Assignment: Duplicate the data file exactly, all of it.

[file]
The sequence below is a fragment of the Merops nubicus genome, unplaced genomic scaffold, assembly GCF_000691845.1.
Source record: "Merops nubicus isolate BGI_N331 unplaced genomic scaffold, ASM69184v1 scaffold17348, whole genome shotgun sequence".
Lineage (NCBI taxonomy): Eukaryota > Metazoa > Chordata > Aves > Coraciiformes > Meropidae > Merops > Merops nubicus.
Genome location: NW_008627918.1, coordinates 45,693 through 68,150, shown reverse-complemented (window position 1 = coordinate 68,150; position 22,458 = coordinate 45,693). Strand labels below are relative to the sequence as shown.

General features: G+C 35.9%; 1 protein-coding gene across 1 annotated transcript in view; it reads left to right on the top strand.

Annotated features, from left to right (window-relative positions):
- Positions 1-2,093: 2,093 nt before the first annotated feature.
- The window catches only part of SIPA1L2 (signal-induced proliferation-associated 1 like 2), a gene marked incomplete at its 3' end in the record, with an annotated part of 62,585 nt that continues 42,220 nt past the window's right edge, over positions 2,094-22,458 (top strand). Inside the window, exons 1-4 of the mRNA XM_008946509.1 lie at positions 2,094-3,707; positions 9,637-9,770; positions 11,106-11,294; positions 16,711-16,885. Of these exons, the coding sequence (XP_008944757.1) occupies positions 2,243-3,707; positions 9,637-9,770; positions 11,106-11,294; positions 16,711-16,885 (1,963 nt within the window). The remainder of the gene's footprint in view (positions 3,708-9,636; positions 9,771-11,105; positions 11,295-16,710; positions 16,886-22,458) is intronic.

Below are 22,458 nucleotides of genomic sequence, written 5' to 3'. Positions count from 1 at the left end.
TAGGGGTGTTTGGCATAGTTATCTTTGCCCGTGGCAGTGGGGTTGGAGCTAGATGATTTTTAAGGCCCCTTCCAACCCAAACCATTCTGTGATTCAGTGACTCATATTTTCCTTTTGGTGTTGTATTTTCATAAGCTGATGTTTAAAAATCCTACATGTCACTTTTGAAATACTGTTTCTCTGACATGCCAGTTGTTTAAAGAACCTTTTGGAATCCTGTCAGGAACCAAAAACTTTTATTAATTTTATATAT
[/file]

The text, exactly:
The sequence below is a fragment of the Merops nubicus genome, unplaced genomic scaffold, assembly GCF_000691845.1.
Source record: "Merops nubicus isolate BGI_N331 unplaced genomic scaffold, ASM69184v1 scaffold17348, whole genome shotgun sequence".
Lineage (NCBI taxonomy): Eukaryota > Metazoa > Chordata > Aves > Coraciiformes > Meropidae > Merops > Merops nubicus.
Genome location: NW_008627918.1, coordinates 45,693 through 68,150, shown reverse-complemented (window position 1 = coordinate 68,150; position 22,458 = coordinate 45,693). Strand labels below are relative to the sequence as shown.

General features: G+C 35.9%; 1 protein-coding gene across 1 annotated transcript in view; it reads left to right on the top strand.

Annotated features, from left to right (window-relative positions):
- Positions 1-2,093: 2,093 nt before the first annotated feature.
- The window catches only part of SIPA1L2 (signal-induced proliferation-associated 1 like 2), a gene marked incomplete at its 3' end in the record, with an annotated part of 62,585 nt that continues 42,220 nt past the window's right edge, over positions 2,094-22,458 (top strand). Inside the window, exons 1-4 of the mRNA XM_008946509.1 lie at positions 2,094-3,707; positions 9,637-9,770; positions 11,106-11,294; positions 16,711-16,885. Of these exons, the coding sequence (XP_008944757.1) occupies positions 2,243-3,707; positions 9,637-9,770; positions 11,106-11,294; positions 16,711-16,885 (1,963 nt within the window). The remainder of the gene's footprint in view (positions 3,708-9,636; positions 9,771-11,105; positions 11,295-16,710; positions 16,886-22,458) is intronic.

Below are 22,458 nucleotides of genomic sequence, written 5' to 3'. Positions count from 1 at the left end.
TAGGGGTGTTTGGCATAGTTATCTTTGCCCGTGGCAGTGGGGTTGGAGCTAGATGATTTTTAAGGCCCCTTCCAACCCAAACCATTCTGTGATTCAGTGACTCATATTTTCCTTTTGGTGTTGTATTTTCATAAGCTGATGTTTAAAAATCCTACATGTCACTTTTGAAATACTGTTTCTCTGACATGCCAGTTGTTTAAAGAACCTTTTGGAATCCTGTCAGGAACCAAAAACTTTTATTAATTTTATATAT